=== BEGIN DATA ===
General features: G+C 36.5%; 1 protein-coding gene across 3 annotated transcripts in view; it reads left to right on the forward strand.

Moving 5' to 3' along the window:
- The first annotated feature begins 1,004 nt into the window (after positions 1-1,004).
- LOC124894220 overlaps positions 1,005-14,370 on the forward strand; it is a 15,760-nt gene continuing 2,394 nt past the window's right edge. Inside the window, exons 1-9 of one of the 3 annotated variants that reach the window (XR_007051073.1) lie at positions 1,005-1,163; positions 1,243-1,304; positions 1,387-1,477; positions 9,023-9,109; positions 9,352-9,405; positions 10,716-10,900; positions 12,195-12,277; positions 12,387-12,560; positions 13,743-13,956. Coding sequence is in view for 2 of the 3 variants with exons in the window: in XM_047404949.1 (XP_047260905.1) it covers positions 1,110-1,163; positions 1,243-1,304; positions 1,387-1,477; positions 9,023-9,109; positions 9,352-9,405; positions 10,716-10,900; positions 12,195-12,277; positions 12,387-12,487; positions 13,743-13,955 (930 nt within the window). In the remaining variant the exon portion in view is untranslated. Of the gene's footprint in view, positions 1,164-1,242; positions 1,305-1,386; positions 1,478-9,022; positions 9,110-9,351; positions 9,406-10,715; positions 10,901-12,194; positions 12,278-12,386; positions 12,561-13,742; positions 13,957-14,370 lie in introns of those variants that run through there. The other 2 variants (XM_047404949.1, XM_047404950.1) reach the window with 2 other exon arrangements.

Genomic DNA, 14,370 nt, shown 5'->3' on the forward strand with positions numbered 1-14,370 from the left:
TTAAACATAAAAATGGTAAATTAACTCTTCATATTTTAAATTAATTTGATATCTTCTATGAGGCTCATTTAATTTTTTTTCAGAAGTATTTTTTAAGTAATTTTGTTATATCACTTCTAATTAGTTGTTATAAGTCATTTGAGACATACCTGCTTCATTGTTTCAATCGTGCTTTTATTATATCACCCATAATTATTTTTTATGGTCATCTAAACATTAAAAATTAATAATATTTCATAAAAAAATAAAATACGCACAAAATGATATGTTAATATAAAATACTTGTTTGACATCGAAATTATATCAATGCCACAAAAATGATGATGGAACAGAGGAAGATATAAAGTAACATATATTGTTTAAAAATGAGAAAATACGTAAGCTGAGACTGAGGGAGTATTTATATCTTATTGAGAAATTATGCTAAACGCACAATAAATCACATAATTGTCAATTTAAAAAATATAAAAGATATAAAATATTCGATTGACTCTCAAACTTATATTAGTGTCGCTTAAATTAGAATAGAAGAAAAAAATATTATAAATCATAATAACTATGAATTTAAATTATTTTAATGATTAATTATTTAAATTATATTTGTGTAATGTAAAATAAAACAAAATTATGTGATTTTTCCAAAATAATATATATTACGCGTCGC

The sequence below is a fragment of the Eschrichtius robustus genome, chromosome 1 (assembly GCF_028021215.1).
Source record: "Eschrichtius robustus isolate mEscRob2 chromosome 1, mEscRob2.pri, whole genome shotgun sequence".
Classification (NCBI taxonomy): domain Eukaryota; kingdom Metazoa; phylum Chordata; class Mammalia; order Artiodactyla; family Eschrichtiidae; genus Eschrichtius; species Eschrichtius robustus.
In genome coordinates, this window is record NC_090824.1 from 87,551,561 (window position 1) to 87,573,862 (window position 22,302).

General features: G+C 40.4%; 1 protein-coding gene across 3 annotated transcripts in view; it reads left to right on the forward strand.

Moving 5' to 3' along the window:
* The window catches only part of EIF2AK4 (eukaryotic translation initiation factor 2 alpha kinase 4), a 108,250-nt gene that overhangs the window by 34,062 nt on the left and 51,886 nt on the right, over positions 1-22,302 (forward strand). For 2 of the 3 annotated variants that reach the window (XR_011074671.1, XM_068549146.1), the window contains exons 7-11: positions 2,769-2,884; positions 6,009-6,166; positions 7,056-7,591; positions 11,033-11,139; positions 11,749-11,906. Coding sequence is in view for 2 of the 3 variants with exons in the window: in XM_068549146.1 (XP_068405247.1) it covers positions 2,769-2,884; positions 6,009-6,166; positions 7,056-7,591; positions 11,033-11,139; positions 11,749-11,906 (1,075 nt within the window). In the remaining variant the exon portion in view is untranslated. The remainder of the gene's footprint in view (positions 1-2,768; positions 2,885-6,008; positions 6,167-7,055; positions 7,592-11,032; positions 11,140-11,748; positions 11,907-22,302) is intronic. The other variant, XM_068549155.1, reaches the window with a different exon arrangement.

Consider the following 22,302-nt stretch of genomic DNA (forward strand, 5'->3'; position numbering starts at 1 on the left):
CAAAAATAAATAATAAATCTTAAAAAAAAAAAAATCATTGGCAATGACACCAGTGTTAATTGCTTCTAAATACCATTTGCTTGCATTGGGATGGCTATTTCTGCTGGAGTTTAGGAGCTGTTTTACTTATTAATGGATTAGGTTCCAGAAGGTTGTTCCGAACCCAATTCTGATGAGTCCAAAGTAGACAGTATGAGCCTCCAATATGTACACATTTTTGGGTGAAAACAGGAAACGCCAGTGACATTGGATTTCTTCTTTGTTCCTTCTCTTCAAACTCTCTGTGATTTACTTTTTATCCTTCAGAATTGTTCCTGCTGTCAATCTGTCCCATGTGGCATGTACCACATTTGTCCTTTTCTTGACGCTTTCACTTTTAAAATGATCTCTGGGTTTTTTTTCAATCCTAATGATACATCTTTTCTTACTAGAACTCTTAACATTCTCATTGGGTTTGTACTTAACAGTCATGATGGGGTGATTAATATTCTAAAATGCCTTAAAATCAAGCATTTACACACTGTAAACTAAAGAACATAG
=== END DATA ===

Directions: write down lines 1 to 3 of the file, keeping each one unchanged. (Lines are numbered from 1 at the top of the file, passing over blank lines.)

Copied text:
General features: G+C 36.5%; 1 protein-coding gene across 3 annotated transcripts in view; it reads left to right on the forward strand.

Moving 5' to 3' along the window:
- The first annotated feature begins 1,004 nt into the window (after positions 1-1,004).